Casey Cagle has written a piece for the Georgia Public Policy Foundation on education:
Only when we design education around the individual needs of children will we achieve excellence. I have visited several schools throughout the state this session to share details of two of my priorities, which revolve around the fundamental belief that no two children learn at the same pace or in the same way.
I have seen this first-hand, in my own home with my three sons. What motivates one son in the classroom does not interest the others. Where one may gravitate toward reading to absorb information, another may learn better with a hands-on approach.
Because children learn differently, the best education occurs when local control is prominent and innovation and flexibility are involved. Untying the hands of our teachers and principals, allowing schools to be relevant to their communities and giving local control will create the best educational system for Georgia’s students.
The 60 charter schools in Georgia have demonstrated remarkable success, paving the way for more communities to look to chartering. Nine new charter schools will open in 2007 and the Georgia Board of Education has an additional 14 petitions pending.
Georgia’s charter schools are outperforming traditional schools and are serving a more diverse and economically disadvantaged population, according to the Georgia Department of Education’s annual report on Charter Schools. Additionally, charter schools exceeded traditional schools in both meeting Adequate Yearly Progress (AYP) and graduation rates.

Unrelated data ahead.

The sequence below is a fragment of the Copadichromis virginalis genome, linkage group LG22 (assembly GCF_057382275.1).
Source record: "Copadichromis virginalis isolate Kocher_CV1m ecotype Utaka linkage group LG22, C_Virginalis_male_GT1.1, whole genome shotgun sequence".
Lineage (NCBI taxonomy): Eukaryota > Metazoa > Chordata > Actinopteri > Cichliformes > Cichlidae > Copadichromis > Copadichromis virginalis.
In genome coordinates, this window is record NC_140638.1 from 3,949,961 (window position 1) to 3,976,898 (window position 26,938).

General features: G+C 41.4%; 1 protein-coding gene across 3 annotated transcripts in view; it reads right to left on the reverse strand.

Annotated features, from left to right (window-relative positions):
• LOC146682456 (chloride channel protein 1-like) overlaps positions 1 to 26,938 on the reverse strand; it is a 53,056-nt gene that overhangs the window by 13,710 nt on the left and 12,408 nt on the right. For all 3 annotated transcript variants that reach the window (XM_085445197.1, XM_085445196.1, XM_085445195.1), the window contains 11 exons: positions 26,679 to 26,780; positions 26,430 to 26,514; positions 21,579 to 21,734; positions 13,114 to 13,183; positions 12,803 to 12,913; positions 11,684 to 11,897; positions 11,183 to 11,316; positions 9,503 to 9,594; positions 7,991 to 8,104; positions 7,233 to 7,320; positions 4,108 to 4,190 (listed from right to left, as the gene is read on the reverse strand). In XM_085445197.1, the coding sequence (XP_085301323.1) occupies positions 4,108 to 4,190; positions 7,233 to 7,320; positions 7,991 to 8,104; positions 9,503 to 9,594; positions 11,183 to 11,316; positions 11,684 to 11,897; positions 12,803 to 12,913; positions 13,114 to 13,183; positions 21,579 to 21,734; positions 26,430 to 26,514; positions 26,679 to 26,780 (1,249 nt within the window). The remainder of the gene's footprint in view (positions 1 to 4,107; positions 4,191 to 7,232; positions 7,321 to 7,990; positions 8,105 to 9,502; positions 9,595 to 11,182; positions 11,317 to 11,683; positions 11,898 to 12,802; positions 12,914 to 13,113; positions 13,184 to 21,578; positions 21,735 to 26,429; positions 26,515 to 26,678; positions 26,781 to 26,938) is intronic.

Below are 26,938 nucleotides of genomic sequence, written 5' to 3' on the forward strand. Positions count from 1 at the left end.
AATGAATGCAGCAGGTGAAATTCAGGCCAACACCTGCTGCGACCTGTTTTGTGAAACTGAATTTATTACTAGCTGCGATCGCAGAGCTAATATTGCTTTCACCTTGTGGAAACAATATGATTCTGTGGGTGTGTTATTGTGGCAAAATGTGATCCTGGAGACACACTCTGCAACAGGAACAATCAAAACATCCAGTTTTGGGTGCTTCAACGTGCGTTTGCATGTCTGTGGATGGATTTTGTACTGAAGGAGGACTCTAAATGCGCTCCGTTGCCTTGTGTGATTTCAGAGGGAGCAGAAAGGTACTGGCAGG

Georgia needs to free systems from burdensome state and federal mandates allowing communities to define their own educational system and letting teachers do what we have hired them to do – teach our children. Today, for a school to become a charter school, each individual school has to enact its own charter. By allowing an entire school system to charter, the process is streamlined and expedited. A competitive grant program would encourage systems to take advantage of this new process.
The charter system allows the truest form of local control of public education. By giving teachers and local education officials – who know their community and students best – maximum flexibility to tailor education programs around students, some really special things will happen.
I didn’t vote for him last November, but Cagle is doing a great job as our Lt. Governor.